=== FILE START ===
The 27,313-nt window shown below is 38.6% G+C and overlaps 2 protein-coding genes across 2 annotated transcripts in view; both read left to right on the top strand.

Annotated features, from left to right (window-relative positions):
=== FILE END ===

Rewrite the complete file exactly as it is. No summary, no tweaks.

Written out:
The 27,313-nt window shown below is 38.6% G+C and overlaps 2 protein-coding genes across 2 annotated transcripts in view; both read left to right on the top strand.

Annotated features, from left to right (window-relative positions):